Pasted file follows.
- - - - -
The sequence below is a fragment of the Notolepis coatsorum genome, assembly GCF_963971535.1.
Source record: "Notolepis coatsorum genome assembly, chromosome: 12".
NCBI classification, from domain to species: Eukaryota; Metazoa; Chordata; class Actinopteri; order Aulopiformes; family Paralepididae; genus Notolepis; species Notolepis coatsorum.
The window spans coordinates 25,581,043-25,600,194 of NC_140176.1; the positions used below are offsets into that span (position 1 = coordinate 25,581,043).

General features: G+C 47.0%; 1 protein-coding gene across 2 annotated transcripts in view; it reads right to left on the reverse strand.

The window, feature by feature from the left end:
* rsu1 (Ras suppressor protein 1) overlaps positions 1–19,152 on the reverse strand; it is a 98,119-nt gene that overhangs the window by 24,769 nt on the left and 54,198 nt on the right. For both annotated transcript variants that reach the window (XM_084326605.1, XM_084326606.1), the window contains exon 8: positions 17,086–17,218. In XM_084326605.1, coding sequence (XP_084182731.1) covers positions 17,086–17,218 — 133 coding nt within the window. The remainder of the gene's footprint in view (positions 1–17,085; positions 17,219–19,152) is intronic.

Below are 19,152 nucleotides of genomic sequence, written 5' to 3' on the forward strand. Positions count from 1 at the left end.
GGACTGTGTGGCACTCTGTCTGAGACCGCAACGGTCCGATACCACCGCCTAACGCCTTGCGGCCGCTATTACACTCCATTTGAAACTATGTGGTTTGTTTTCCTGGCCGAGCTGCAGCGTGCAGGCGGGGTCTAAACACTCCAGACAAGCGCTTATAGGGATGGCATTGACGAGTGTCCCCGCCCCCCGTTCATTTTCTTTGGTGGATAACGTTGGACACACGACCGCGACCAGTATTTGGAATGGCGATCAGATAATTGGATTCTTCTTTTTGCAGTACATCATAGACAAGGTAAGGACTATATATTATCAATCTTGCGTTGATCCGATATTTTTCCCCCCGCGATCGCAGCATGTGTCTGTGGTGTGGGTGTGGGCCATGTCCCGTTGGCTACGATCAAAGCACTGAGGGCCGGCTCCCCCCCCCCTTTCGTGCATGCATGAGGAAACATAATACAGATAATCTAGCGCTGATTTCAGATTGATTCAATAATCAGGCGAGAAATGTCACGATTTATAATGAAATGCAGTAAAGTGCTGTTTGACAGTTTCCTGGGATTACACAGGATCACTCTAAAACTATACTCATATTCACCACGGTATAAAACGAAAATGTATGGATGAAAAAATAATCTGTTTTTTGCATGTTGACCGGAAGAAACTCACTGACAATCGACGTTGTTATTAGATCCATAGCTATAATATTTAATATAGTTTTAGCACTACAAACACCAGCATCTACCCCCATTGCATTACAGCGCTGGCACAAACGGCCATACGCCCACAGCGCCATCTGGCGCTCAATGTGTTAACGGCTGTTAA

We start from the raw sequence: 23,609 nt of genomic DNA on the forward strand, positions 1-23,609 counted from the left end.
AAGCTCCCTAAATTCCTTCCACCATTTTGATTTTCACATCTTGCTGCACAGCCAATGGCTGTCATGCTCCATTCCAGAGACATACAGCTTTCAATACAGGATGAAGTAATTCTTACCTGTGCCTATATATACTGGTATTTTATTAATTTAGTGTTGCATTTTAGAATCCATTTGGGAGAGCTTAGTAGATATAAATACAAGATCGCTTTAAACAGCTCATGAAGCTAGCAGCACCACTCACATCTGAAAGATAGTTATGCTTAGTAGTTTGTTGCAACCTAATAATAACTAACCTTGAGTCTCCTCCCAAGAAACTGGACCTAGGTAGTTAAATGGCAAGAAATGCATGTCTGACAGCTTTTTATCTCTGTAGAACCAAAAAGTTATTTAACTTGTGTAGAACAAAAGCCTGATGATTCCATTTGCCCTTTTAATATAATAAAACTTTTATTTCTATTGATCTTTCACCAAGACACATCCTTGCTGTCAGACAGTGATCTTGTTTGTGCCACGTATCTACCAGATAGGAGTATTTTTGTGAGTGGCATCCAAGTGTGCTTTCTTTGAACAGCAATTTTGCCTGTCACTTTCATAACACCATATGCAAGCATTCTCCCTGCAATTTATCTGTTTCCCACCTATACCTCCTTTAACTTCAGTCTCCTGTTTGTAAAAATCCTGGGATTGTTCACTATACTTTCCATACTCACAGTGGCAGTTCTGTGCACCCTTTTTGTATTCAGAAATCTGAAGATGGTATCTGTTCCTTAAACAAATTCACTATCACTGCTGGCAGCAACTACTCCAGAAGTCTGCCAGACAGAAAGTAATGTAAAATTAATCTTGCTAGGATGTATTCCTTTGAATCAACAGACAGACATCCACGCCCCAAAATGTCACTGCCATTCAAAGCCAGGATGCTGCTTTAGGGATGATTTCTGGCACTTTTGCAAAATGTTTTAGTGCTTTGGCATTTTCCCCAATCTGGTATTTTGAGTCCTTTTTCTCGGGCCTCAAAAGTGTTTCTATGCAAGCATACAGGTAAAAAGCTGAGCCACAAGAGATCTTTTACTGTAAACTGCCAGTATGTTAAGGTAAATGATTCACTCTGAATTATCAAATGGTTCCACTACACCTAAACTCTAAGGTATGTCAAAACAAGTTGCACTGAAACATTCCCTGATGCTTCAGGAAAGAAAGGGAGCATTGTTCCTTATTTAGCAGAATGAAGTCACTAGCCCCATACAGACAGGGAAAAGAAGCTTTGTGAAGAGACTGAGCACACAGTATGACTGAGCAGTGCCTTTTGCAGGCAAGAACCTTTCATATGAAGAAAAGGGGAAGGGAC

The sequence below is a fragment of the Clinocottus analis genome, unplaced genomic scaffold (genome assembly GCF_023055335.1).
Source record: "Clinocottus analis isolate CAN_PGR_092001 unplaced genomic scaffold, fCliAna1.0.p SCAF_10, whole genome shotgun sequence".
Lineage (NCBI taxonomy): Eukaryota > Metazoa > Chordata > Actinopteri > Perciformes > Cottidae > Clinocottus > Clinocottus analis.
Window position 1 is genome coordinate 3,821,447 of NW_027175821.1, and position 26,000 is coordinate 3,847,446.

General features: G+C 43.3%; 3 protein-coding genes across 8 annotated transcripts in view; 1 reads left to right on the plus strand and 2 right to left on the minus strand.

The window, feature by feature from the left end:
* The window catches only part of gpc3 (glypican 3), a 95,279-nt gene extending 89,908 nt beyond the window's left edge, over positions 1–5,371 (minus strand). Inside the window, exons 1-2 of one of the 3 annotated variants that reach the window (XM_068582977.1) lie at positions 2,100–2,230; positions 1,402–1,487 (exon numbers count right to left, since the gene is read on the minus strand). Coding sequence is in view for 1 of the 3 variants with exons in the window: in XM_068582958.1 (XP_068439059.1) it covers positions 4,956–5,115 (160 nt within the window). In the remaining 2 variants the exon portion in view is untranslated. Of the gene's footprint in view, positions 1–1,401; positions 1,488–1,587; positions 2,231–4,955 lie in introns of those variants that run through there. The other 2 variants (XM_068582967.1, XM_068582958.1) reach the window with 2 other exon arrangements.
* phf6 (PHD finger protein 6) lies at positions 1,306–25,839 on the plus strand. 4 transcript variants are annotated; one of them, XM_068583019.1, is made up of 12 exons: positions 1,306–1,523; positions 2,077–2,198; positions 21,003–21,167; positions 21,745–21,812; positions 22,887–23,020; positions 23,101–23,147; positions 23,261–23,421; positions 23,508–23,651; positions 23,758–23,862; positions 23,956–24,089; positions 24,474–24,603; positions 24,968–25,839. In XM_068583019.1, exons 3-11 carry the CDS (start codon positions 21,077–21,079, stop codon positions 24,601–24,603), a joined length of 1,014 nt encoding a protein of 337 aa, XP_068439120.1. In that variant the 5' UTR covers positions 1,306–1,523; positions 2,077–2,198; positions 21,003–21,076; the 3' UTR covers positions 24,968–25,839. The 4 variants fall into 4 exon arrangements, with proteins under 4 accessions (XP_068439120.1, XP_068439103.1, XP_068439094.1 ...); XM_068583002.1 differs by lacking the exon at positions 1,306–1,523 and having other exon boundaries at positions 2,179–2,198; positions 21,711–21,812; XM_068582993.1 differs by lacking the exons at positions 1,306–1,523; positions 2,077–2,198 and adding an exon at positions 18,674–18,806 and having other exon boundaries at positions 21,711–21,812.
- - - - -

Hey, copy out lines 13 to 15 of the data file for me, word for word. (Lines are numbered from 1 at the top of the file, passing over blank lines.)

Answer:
Source record: "Clinocottus analis isolate CAN_PGR_092001 unplaced genomic scaffold, fCliAna1.0.p SCAF_10, whole genome shotgun sequence".
Lineage (NCBI taxonomy): Eukaryota > Metazoa > Chordata > Actinopteri > Perciformes > Cottidae > Clinocottus > Clinocottus analis.
Window position 1 is genome coordinate 3,821,447 of NW_027175821.1, and position 26,000 is coordinate 3,847,446.